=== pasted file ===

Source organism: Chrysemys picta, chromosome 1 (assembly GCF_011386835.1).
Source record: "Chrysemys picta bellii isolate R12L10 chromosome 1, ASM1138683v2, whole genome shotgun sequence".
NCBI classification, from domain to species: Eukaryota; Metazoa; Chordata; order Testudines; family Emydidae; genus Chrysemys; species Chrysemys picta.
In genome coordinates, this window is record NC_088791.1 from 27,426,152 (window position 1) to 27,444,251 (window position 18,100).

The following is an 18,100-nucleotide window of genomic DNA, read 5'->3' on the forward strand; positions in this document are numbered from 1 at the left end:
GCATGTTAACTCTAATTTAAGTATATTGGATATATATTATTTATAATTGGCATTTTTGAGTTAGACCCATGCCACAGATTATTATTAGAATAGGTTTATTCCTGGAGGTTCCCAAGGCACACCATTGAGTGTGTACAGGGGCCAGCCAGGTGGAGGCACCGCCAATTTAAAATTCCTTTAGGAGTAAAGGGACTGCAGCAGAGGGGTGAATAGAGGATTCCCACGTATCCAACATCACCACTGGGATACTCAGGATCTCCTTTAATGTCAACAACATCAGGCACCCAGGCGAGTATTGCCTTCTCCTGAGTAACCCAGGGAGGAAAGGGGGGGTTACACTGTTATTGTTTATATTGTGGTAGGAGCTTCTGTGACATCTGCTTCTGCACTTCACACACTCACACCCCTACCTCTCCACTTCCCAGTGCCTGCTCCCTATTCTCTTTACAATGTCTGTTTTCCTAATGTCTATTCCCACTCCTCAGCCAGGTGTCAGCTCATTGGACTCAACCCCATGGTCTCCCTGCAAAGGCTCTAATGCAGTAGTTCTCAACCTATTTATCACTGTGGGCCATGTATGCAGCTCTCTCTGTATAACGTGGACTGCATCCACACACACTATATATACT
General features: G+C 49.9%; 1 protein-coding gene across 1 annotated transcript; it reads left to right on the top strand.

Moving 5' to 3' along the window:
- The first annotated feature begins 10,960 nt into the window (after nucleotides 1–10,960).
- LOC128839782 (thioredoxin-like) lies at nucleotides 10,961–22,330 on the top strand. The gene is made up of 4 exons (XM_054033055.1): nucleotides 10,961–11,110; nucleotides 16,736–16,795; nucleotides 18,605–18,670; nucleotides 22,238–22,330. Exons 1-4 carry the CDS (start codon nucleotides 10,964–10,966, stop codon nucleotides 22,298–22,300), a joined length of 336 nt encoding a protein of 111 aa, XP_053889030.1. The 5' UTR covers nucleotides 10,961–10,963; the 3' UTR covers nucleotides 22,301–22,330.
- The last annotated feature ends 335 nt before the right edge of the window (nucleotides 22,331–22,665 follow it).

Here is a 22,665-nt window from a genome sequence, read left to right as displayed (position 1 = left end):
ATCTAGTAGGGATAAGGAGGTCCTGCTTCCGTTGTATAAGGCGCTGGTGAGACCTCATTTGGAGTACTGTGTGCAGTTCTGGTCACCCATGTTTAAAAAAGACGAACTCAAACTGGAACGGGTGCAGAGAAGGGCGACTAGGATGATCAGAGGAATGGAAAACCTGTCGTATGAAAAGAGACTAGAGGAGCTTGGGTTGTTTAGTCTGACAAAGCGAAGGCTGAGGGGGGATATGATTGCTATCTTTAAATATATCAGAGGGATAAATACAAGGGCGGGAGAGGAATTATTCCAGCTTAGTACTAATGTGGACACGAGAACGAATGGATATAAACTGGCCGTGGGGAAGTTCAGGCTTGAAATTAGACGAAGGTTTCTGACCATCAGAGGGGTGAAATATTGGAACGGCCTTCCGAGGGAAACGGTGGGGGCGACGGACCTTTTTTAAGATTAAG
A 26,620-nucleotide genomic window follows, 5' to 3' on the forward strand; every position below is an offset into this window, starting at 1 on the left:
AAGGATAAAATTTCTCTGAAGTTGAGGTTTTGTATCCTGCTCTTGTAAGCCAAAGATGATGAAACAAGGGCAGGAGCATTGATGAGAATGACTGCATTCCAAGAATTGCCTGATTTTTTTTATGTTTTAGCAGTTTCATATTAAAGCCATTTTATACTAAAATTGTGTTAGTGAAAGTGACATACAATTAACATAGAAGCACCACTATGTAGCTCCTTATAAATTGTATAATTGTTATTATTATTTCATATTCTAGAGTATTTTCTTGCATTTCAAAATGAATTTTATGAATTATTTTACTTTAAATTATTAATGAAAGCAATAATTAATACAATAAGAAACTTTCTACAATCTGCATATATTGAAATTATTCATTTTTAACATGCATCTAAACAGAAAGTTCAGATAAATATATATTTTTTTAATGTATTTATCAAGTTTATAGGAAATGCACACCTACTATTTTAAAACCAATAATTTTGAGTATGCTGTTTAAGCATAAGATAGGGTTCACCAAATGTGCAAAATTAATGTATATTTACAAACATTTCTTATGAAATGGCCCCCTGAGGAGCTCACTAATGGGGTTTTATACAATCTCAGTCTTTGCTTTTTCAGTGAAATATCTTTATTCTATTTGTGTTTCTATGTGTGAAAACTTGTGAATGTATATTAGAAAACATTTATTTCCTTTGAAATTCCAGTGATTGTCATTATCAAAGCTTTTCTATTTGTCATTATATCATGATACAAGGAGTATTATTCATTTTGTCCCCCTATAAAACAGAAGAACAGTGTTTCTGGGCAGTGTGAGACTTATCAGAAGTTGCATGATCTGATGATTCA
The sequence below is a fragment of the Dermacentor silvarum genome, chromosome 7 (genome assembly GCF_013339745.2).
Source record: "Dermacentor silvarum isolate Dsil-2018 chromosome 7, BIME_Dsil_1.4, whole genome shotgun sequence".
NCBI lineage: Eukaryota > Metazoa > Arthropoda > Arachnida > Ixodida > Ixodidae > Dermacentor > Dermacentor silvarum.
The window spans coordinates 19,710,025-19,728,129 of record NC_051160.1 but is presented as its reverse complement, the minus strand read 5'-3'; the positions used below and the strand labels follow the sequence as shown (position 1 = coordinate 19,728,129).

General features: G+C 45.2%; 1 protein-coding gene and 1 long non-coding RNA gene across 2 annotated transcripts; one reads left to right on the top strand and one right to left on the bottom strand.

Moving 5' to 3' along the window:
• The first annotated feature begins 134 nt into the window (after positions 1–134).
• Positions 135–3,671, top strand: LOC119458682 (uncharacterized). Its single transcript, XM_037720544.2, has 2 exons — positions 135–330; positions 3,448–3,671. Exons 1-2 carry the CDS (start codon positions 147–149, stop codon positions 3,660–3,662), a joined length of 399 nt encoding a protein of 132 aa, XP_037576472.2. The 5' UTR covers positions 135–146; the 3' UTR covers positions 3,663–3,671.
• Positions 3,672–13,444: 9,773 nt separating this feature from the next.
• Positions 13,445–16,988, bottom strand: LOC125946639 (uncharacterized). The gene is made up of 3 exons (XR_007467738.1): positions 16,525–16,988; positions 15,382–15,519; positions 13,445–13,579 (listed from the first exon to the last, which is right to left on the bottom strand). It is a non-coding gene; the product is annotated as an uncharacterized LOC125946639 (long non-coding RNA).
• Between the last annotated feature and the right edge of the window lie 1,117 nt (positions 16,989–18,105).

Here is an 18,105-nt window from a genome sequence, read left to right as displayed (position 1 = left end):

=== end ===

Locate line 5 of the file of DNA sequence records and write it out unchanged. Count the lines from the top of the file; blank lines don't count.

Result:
The following is an 18,100-nucleotide window of genomic DNA, read 5'->3' on the forward strand; positions in this document are numbered from 1 at the left end: